Where Martin said Secunia artificially inflated its numbers was with the second type of vulnerability. He used the example of Heartbleed, which was based on a flaw in OpenSSL, meaning that any software that used OpenSSL would "inherit" the vulnerability. Martin contends that no matter how many different products this type of vulnerability affects, it should count as one vulnerability because the ultimate fix boils down to updating the OpenSSL library within the software, a process that will be the same regardless of the uniqueness of each software product affected.
In its vulnerability report, Secunia counted each occurance of the Heartbleed flaw separately, which Martin said meant that it would be counted hundreds or thousands of times, and could ultimately cause confusion when compared to other databases, or used for analytics.
"I think it's completely wrong to use that methodology if you are going to provide statistics based on that," Martin said of Secunia's practice, and urged that transparency is the best solution. "Explain what the numbers mean; don't call them vulnerabilities, but examples of vulnerabilities. It's just that simple to disclaim what that number really means."
Focus on risk exposure
Dormann said that people often get drawn in to vulnerability counts because they often think that there are conclusions to be drawn from the data, but that can be a pitfall. He said that spikes in vulnerabilities are often caused by new tools that make vulnerabilities easier to find, or what he calls the "children's soccer effect" where researchers cluster around a new product or technology.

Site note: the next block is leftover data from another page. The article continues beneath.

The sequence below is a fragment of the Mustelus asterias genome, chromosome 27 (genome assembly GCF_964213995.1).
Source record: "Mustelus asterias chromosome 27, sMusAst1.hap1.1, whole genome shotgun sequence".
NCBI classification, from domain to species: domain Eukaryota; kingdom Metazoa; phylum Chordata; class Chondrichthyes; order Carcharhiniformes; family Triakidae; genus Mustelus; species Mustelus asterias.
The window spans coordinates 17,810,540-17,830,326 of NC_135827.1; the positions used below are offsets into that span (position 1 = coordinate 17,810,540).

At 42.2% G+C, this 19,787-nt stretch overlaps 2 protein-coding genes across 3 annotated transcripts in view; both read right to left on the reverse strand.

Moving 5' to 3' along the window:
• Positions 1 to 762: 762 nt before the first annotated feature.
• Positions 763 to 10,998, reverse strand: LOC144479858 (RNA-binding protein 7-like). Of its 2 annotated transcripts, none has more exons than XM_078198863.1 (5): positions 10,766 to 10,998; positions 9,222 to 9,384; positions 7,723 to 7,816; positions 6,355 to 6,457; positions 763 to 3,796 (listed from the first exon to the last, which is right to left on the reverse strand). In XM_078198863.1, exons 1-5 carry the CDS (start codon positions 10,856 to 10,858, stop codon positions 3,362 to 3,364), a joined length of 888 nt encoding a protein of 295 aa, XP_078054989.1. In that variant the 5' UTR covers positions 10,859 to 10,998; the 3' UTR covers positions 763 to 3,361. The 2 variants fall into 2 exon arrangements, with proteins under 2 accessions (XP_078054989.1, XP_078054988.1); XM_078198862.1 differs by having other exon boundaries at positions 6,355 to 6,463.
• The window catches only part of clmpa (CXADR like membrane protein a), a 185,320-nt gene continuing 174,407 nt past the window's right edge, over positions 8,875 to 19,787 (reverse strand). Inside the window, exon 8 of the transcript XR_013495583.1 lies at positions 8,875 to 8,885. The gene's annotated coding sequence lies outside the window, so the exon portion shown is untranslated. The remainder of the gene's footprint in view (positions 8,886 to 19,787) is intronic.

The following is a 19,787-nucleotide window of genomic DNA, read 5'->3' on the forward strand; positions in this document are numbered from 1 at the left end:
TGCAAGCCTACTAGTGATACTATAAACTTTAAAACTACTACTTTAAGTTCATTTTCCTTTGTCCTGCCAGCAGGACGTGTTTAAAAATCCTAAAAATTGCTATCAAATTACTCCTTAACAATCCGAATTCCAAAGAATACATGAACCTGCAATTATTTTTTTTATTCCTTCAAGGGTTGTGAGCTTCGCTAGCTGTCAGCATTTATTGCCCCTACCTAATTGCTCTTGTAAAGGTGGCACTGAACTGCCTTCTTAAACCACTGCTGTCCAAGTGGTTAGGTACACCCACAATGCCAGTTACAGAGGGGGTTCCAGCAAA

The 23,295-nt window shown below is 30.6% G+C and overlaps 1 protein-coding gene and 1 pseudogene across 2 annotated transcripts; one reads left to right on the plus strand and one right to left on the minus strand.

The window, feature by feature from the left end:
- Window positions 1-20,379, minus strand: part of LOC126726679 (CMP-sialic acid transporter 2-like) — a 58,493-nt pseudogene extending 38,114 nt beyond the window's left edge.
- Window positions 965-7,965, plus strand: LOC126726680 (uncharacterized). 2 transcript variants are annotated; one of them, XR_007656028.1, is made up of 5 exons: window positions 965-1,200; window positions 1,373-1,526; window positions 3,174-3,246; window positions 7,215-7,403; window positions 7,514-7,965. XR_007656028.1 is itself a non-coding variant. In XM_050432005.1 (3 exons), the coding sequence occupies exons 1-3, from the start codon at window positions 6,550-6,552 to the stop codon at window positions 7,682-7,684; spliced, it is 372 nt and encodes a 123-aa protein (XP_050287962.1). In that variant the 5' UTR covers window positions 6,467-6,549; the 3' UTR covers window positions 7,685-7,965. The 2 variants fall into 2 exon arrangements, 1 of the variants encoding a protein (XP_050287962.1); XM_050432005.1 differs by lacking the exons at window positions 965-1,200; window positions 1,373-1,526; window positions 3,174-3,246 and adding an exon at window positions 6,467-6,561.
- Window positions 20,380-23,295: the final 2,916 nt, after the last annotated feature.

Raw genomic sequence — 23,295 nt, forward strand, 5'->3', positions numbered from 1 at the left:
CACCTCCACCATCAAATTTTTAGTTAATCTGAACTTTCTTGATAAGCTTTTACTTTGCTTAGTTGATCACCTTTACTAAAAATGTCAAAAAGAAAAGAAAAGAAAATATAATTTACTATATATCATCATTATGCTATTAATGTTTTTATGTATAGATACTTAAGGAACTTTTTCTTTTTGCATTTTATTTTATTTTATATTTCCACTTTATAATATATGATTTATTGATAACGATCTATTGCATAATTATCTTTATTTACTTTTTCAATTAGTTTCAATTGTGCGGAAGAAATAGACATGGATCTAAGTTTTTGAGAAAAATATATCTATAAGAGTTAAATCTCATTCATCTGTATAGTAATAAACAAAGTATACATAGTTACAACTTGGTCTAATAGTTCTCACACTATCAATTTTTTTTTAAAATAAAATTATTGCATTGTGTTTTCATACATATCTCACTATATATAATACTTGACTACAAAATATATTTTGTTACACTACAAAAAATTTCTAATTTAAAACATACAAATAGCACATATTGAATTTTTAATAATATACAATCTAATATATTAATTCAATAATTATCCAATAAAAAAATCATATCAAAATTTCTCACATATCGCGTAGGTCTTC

"Vulnerability counts are a very narrow and dangerous metric to focus on, and there isn't much benefit to focusing on such counts," Dormann said. "In a lot of cases, there are things that can be done to proactively protect against vulnerabilities. If something isn't exploited today, someone will likely exploit it eventually, so it's good to have protections in place."
Johannes Ullrich, dean of research for the Bethesda, Md.-based SANS Technology Institute, found Secunia's methodology to be sound, because he looked at the issue in terms of risk.
"If you have two or three servers that have the Heartbleed vulnerability, it increases exposure," Ullrich said. "What you really need is to assess your risk. Secunia shows the exposure, but it doesn't talk about the likelihood of attack. It's only half of what you need."
Ullrich suggested that focusing on the vulnerability numbers could distract enterprises from the real work of patching systems. He pointed to the recent study showing that many companies are still at risk to Heartbleed because of incomplete patching efforts.
"Enterprise needs to have a good process for applying patches, make sure they have been patched properly, and keep a log of what has been done and what needs to be done," Ullrich said. "If you just apply the patch, you may not get the other things like configuration changes or certificates."
Martin agreed that the focus needs to be on relevant risks, because he said that the vulnerability numbers are only relevant the moment they are released. He showed how when he first presented the vulnerability count for 2012, the number was just over 8,800, but now the 2012 year contains nearly 10,500 vulnerabilities.
"Why does an organization care how many vulnerabilities were cataloged? It means more to security companies that monitor these things," Martin said. "Enterprise should be more focused on the vendors they use and the vulnerabilities found for each. They should be asking, 'What vulnerabilities affect us?'"